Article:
Trek Checkpoint SL 7: The Next High-Tech Gravel Racer – WIRED

The first time I heard about the Trek Checkpoint was in the middle of a cold winter’s eve in early 2018. My boyfriend, Brian, was daydreaming about a bike to get him through the next Dirty Kanza XL race, which was coming up the following May. The 350-mile ultra-endurance event is held on the gravel roads that snake through the Flint Hills of Kansas. Brian was obsessed with the carbon-fiber Checkpoint SL6. Of the two dozen bikes he has owned in his life, only two have been a Trek, so I was intrigued with his new infatuation.

“Most gravel bikes are modified cyclocross racing bikes too delicate for long-distance rides on rugged terrain, and they don’t have enough tire clearance,” he explained. “Or worse, they are plodding Clydesdales.”

In his mind, the Checkpoint was a perfectly balanced trifecta of lightweight, comfortable, and durable—in other words, the ultimate machine for the upcoming endurance contest.

Photograph: Jim Carman/Trek

Brian bought the SL6 and rode it at the DK XL a few months later. He had a solid race until midnight, when, at mile 100, he was brought down by a catastrophic sidewall tear on his rear tire. After previously racing and finishing the shorter DK200 five times, the sharp Flint Hills finally got the best of him on his first extended effort. But the DNF did not diminish Brian’s love for the Checkpoint.

Lucky for all of us, Trek’s 2020 build, the smoked-cranberry-red SL7, is an even more impressive freedom machine. It should be at the top of the list for any cyclist who loves adventure riding or racing.

The foundation for the bike is its IsoSpeed frame, a standard on all carbon Checkpoints. Trek debuted the frame design in 2012 on the Domane, a road-racing bike it developed in conjunction with the elite professional Swiss racer Fabian Cancellara, who used it to ride rugged one-day races like the cobblestone-filled Paris-Roubaix. The design “decouples” the frame’s rigid triangle at the intersection of the seat tube and top tube in order to add some flex, which creates a more comfortable, smooth ride without abandoning the responsiveness that’s mandatory in a racing bike. The Checkpoint is the best application for the IsoSpeed frame yet, especially for those of us who live in states where elongated shoulder seasons force cyclists to ride on everything from mud to hardpack gravel to ice to broken pavement in one short after-work ride.

The most exciting upgrade on the 2020 version of the bike is the SRAM 1 x 12 wireless electronic drivetrain. For those who might question the expense-to-efficacy ratio of upgrading to wireless electronic shifting, there are two reasons to never look back. First, you can forever put behind you the grind of a poorly timed downshift while riding uphill. SRAM’s Force eTap AXS shifter and accompanying drivetrain allows for smooth, precise shifting, always, without the punishment of a wonked-out derailleur down the road. Second, I mistakenly believed that electronic shifting meant I would be beholden to plugging my bike into a power source after every ride. But the system’s battery lasts at least 20 hours and can be monitored in two ways: by the light on the rear derailleur (green indicates there’s still juice, red indicates it’s time to plug in) or by downloading the SRAM AXS app. When paired with the bike, the app monitors the battery life, keeps the firmware of the components up to date, and allows you to customize your controls. Still, if you are going long on this bike—remote rides in wilderness areas where you’ll be on the road longer than 24 hours—it would be wise to carry an extra SRAM eTap battery () or a charger.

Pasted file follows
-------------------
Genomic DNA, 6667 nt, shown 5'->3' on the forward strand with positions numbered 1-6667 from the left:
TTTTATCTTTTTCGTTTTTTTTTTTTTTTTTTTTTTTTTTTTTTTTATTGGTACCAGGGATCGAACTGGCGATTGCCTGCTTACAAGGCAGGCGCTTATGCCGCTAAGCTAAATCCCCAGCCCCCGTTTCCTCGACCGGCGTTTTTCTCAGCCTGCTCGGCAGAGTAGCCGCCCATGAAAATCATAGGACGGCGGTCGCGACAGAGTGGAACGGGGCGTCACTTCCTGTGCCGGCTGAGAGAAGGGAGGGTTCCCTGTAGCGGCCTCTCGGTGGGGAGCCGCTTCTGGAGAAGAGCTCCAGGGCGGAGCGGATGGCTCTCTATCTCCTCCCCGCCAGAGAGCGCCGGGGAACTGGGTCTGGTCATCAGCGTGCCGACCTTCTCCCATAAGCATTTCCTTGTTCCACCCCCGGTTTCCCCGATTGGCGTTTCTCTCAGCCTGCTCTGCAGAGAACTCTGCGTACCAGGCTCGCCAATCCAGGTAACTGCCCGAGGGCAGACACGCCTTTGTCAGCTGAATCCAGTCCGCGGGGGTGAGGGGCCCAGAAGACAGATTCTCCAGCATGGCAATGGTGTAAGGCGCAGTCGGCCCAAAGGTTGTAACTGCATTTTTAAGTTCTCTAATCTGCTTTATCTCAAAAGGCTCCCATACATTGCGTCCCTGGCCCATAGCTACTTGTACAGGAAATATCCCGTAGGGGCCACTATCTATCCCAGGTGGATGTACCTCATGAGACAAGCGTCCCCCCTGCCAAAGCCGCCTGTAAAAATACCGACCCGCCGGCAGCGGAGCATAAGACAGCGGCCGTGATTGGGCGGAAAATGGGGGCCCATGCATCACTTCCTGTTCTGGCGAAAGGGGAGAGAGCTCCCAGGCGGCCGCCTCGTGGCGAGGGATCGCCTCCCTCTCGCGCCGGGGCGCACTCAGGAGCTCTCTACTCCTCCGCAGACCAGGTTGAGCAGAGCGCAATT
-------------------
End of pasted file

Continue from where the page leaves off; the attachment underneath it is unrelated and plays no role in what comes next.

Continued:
Photograph: Jim Carman/Trek

For 2020 Trek also outfitted the SL7 with Bontrager Aeolus Pro 3V OCLV Carbon wheels. Not only do they shave pounds off the total weight, but the wheels’ tubeless-ready rims also let you ride with a lower tire pressure, which allows for increased traction and comfort without the scary prospect of getting a pinch flat. One of the biggest selling points on the Checkpoint is that, while the standard tire size is 700 x 40 c, its additional clearance allows for a tire width of up to 45 c. That extra width comes in handy when riding or racing in unpredictable conditions over equally unpredictable terrain, while hauling a heavy load of water and food.

A standard unsung feature on the Checkpoint is the stranglehold dropout. This horizontal sliding dropout system provides 15 millimeters of chain-stay length adjustment, which allows the rider to alter the bike’s geometry to accommodate different riding styles. I haven’t messed around with this option yet, because I like the stability and responsiveness of the current ride just fine. But if I were to load the bike down with frame packs and four water bottles—entirely possible thanks to extra mounts on the top tube, seat tube, and both sides of the downtube—the added weight might necessitate more stability, which I would get if I lengthened the chain stay using that stranglehold dropout.

The one upgrade that I added to the SL7 was my own saddle, a Specialized Power Comp with Mimic. A women’s saddle is the most important female-fit-specific component on a bike, and Specialized has mastered it. Trek’s Arvada Elite saddle is OK, but after a four-hour Saturday ride, I decided a bike that’s so smooth, stable, and fun to ride deserved a more comfortable saddle.

I’ve even started fantasizing about racing the DK XL, and I might even have a chance. Because of Covid-19, the springtime race has been postponed until September.